A few weeks ago, I abandoned my practice of ruthlessly hunting down a husband like a poacher on the hunt for ivory tusks in favor of focusing on my own personal growth and being the happiest single woman I can be. Since then, I met and have gone on a few dates with a very sweet guy named Andrew, who approached me in a bar one night after having recognized me from OKCupid. When I wrote about my first date with Andrew, feeling triumphant about being able to dismiss one of my dating “dealbreakers,” I was disheartened to see various commenters suggesting that I’m not following through with my declaration of singlehood. Maybe, though, I just need to be more clear about my own, personal definition for “happily single.” Keep reading »
When it comes to dating, I have a lot of preferences. I’d prefer to end up with someone who shares my religion, my political views and my musical interests. I’d prefer to find a man who has a college education, a job he enjoys and tight-knit family. But those are preferences— not dealbreakers. If I happen to find someone who’s a perfect match for me, but he’s not Catholic and he hates country music, so be it. I would be with him despite our differences. But when it comes to physical “preferences,” I’ve always been a bit pickier.
While I never considered them “dealbreakers,” my hesitation (and usually refusal) go out with someone who’s under 5’10, overweight or has a receding hairline, is, despite my denial, dealbreaker status. So this weekend, I checked those dealbreakers at the door and went on a date with my OKCupid run-in, Andrew, who I can now confirm stands barely two inches taller than me at 5’9″. Keep reading »
The other night when a number I didn’t recognize flashed on my phone, I decided to answer the call and was greeted with a cheerful, “Hey there, it’s Andrew.”
“Andrew?” I replied, clearly confused about who was on the other end of the line. “I’m sorry. Andrew who?”
“From the bar on Saturday night. You gave me your number,” he said, sounding slightly defeated by my forgetfulness.
And then it hit me. I knew exactly who he was. He was my OKCupid run-in. Keep reading »
Just as I began to feel satisfied and confident with my relationship-free self, guess who came back to throw a wrench in things and screw up my single girl feng shui? My college boyfriend, and one of the few men I’ve ever really loved: Don. Keep reading »
A few years ago, feeling stuck in a dead-end job, depressed, and lost in love, a friend of mine suggested I see her psychic, Donna, to help guide me through my tough time. I believed, and still do believe, in psychic abilities, but was hesitant and wanted to know that the psychic wasn’t just another fraud trying to make some quick cash.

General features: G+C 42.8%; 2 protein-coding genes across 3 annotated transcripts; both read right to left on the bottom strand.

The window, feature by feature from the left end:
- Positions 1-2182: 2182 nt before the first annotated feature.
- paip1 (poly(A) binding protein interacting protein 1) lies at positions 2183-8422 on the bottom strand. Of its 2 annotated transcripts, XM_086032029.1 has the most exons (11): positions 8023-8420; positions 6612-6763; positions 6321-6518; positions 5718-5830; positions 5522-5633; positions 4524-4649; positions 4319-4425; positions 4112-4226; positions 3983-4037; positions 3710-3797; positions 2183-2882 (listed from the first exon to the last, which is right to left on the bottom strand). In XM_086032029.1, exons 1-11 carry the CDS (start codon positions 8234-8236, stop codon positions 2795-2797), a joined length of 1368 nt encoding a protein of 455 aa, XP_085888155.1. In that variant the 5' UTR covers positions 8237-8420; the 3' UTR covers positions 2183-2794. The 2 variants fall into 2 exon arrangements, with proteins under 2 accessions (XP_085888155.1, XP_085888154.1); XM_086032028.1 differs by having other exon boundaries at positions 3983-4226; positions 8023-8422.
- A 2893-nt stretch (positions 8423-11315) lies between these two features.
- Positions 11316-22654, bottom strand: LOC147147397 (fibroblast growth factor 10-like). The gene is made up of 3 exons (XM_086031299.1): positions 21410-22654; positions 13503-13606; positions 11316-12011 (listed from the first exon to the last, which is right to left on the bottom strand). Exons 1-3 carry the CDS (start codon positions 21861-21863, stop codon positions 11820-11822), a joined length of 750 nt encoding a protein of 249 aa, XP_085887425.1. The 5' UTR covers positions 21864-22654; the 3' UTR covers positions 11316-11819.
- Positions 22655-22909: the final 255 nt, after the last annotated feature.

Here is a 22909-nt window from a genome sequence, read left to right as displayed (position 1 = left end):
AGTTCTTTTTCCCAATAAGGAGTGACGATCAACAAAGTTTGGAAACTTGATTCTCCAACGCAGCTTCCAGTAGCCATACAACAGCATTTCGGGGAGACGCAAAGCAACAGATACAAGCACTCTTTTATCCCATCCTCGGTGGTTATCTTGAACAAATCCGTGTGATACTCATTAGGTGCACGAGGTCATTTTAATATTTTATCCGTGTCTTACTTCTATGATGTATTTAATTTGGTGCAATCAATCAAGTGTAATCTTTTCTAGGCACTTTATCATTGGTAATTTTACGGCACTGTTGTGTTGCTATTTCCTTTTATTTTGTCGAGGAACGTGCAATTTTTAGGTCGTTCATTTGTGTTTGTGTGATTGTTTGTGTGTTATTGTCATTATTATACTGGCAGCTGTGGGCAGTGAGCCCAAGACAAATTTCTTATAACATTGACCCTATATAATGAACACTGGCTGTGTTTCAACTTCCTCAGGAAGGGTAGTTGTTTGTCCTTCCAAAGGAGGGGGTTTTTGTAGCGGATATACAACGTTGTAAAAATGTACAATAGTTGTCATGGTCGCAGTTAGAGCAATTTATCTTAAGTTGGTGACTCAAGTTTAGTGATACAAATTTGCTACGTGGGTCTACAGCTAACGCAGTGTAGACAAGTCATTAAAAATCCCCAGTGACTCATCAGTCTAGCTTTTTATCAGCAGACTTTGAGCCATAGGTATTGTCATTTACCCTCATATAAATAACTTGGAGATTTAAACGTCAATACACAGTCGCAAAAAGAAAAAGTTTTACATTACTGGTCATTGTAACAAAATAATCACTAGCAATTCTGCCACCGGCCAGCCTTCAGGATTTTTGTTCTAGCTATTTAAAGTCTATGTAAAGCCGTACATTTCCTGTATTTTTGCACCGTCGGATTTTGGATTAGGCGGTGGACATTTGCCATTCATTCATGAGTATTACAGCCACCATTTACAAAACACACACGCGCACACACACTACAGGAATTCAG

“I’m telling you Donna’s the real deal,” my girlfriend reassured me. “She knew exactly when I was going to get engaged before I even had a boyfriend and told me small details about my past that she couldn’t have made up.”
I called Donna. She told me that my sister would have a failed engagement (which she did), and that within two months I would start a new, esteemed job at a company where they would be “ripping up carpeting” (I did, and they were), and that I was struggling with trust issues from a “uniformed male who broke my heart” (hello, Patrick Bateman). She reassured me that everything was panning out exactly as it was supposed to, and that she saw me ending up in a serious relationship, but that I needed to focus on me in the meantime. After speaking with her, I felt a renewed sense of hope. Her reassuring words helped me pull myself out of my slump.
After reading The Frisky post last week about Ami’s psychic love predictions, I felt like another chat with Donna might be just what the doctor ordered. So, I made another phone appointment. Keep reading »
On my fourth, excruciating day of not hearing from GQ, I was still racking my brain for possible reasons he could have ghosted. But I knew it was time to accept the fact that things were over between us. I knew I needed to reactivate my OKCupid profile— the one he suggested I take down to focus on “us.” But there was no “us” anymore. There was just me. And him, somewhere out there, avoiding me.
Feeling deflated, I logged back online when, to my surprise, I saw that GQ had reactivated his profile. To say that I was pissed is an understatement. After reaching out for days without any response, I was furious that GQ had no problem deciding to date other people without even bothering to give me one simple phone call to let me know I’d been dumped. A dick move. I made the oh-so-mature decision that probing him with questions (okay, and maybe some name-calling) wasn’t worth my time and energy. His message was coming through loud and clear: he wanted nothing to do with me. Keep reading »